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Welcome again to our ongoing series on the Four Keys to Nonprofit Leadership namely, Vision, Constituencies, Individuals and Implementation. This in our third in a series of monthly posts, each focusing on one of the key elements.  Today we continue with Constituencies.

Of the four keys, Constituencies is perhaps the most complex and potentially perplexing.  All missions and causes are accomplished through others.  In the case of nonprofits it’s groups of others.  Boards, chapters, departments, volunteers, fundraising participants, donors—and that’s just for starters.  Each of these Constituencies has further breakouts: national Boards v. local Boards, West Coast chapters v. East Coast chapters, fundraising departments v. program departments, walkers v. runners, million dollar donors v. $10 donors, etc.  One thing all these Constituencies have in common is that they tend to be very passionate.

The role of the leader is to align Constituencies to the Vision while being cognizant of the reality that 100% alignment on any given day on any given topic can be near impossible.  The trick, make that the art, is to know when you have aligned enough Constituencies to move decisively.  Communication is key.  Political judgment and wisdom are a must.

One need not look far in our industry to see where this has been done well and where it has been done poorly.  The Komen/Planned Parenthood controversy from four years ago is the perfect example.  Ignore for a minute, the politics of the controversy.  Instead focus on the Constituencies.  One nonprofit misjudged their constituencies completely while the other knew exactly how to ignite theirs. One clearly had a better grasp of the feelings of their local boards v. their national, their small donors and their large donors, you can pretty much run down the list of key Constituencies and get the same result.

Before making a big decision, it is imperative to think through your key Constituencies gauging potential reaction audience by audience.  Determine what channels their passion and see how that can align with your vision. Not sure of a Constituency?  Make a couple of phone calls (few in the nonprofit space are shy about sharing their opinions!).

The other tricky thing about Constituencies is that they are fluid by nature. Some more important one day, others the next. Prioritizing Constituencies on key decisions is critical.  Who does a new direction affect more than others?  Are there ‘must haves’ for a particular decision in your Constituency matrix?  Who needs to be brought in to hear it from you directly?  It is paramount to determine what Constituencies are most important in what situations.  This is where judgment and wisdom really matter.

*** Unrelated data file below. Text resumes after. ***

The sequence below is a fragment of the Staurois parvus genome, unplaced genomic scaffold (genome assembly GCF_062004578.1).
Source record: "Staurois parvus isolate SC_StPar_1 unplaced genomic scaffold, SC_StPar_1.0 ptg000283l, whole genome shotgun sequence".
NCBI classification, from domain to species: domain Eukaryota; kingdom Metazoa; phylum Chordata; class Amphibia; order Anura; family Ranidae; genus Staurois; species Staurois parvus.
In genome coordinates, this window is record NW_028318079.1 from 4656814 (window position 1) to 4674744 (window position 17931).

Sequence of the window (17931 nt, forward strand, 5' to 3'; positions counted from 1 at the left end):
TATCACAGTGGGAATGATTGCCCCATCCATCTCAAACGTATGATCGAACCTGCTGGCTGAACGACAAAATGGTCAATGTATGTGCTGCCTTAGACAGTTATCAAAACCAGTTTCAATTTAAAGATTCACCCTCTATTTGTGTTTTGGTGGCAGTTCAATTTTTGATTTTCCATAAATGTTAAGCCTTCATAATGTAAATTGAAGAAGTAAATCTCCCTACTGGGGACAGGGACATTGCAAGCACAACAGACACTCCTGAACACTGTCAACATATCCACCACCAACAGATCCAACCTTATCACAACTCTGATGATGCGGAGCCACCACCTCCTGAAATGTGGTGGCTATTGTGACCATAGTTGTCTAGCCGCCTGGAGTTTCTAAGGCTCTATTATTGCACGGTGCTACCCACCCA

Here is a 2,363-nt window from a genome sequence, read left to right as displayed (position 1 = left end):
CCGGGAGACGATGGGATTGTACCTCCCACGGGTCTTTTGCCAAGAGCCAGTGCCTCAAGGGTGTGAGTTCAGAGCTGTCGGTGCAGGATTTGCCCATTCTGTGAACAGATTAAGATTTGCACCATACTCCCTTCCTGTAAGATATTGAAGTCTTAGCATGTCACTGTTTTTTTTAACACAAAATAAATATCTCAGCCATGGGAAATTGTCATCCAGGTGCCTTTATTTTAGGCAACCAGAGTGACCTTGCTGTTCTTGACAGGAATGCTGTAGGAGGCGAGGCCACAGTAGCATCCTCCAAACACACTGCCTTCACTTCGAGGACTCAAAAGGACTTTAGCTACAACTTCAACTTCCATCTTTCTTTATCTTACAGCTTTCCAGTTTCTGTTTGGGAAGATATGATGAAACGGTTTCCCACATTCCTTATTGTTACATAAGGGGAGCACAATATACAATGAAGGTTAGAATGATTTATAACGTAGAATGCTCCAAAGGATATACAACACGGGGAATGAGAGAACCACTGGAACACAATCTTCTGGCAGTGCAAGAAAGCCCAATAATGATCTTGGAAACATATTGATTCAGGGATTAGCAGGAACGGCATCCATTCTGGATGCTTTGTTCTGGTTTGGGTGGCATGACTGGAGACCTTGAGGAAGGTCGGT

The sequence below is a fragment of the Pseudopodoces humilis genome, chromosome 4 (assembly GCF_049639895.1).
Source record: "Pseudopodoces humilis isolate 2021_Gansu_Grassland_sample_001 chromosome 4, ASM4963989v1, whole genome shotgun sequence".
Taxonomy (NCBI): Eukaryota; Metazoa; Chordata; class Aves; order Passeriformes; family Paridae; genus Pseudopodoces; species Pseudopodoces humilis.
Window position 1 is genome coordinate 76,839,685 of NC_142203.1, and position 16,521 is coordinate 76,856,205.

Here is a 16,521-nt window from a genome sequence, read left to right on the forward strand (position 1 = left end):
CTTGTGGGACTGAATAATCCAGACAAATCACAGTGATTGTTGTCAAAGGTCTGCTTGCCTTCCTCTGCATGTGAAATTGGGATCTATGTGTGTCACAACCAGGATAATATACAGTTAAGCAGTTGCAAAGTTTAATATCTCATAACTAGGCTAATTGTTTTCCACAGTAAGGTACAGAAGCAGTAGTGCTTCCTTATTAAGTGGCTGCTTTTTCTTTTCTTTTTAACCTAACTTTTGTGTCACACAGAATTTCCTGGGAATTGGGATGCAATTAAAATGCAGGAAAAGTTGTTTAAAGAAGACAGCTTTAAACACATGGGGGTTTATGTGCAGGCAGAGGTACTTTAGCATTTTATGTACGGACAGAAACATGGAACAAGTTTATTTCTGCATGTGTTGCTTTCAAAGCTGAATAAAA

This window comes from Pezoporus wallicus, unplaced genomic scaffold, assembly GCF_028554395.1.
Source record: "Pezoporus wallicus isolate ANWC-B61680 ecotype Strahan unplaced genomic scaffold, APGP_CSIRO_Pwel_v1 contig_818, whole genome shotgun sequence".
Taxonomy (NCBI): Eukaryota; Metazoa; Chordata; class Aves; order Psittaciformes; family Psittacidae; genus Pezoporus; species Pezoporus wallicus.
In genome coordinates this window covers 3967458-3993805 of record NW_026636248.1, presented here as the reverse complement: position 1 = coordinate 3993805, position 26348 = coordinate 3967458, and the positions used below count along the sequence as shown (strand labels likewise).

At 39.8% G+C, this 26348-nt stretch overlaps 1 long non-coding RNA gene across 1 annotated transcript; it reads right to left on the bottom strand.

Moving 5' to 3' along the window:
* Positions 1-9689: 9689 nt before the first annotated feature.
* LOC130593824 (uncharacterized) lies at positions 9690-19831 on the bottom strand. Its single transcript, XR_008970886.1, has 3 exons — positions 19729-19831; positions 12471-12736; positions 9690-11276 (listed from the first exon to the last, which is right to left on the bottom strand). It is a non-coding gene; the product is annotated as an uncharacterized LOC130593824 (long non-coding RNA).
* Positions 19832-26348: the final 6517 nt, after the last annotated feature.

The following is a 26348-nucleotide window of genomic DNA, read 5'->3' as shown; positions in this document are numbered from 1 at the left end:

No matter what your leadership role in nonprofits, we all have Constituencies.  Take a moment.  Write yours down.  Your internal groups. Your external groups.  Keep the list next to you.  The next time you need to make a big decision, go through your matrix.  Tailor your message.  Work your Constituencies.  And see what a difference it will make.

Next month’s topic, Individuals.  Speak with you then…

More on Mark Roithmayr

Mark currently serves as Chief Relationship Officer for the Leukemia & Lymphoma Society. In his role, he provides strategic direction and overall leadership running the Field including the management and fiscal performance of the 56 Chapters as well as the development of key volunteer relationships on behalf of the society locally, regionally and nationally. Prior to the current position, served as Chief Development officer overseeing the Society’s donor development activities including major gifts, foundation giving, planned giving, corporate giving and outright/restricted gifts. Oversee all donor development activities at the national and chapter levels for LLS–the $300 million leader in blood cancer research.

Before LLS, Mark worked as first full time President of Autism Speaks–the largest autism science and advocacy organization in the world today. Merged three organizations into AS in 20 months. Raised over $60 million annually. Invested over $170 million into autism research. Passed national and state bills increasing funds for autism science while reducing out of pocket expenses for families. Helped make “autism” a household word through award winning Ad Council Campaign and the United Nation’s declaration of World Autism Awareness in perpetuity on April 2nd.

Prior to AS, Mark worked 20 years at the March of Dimes Birth Defects Foundation in a series of progressive jobs. Turned around ailing flagship chapter doubling revenue. Oversaw all national fundraising leading the Foundation to record years in it’s signature March for Babies event. Earlier in career served as the Foundation’s head of communications. Prior to March of Dimes worked as Director of Public Relations at the New York Lung Association.